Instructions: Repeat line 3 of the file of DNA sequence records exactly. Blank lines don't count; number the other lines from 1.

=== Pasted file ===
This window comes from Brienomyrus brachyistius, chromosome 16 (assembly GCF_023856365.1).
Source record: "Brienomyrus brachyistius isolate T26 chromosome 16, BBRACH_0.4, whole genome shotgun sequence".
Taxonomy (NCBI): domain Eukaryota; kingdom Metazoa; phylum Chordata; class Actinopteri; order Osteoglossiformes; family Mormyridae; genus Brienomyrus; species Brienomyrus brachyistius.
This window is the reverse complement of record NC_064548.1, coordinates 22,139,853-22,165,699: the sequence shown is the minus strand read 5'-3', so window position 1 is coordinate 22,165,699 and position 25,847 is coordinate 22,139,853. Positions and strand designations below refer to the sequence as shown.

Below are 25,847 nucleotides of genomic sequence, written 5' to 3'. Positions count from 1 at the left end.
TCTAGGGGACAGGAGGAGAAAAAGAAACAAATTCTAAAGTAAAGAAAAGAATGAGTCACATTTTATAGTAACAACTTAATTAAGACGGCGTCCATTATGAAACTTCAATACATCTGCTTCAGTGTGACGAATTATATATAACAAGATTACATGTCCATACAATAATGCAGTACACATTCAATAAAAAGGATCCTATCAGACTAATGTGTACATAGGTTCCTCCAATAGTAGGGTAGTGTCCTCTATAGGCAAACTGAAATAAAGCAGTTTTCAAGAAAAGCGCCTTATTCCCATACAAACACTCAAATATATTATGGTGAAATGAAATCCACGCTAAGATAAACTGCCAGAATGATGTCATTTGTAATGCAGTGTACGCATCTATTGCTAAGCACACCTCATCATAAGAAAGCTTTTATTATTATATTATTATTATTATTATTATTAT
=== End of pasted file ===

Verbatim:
Taxonomy (NCBI): domain Eukaryota; kingdom Metazoa; phylum Chordata; class Actinopteri; order Osteoglossiformes; family Mormyridae; genus Brienomyrus; species Brienomyrus brachyistius.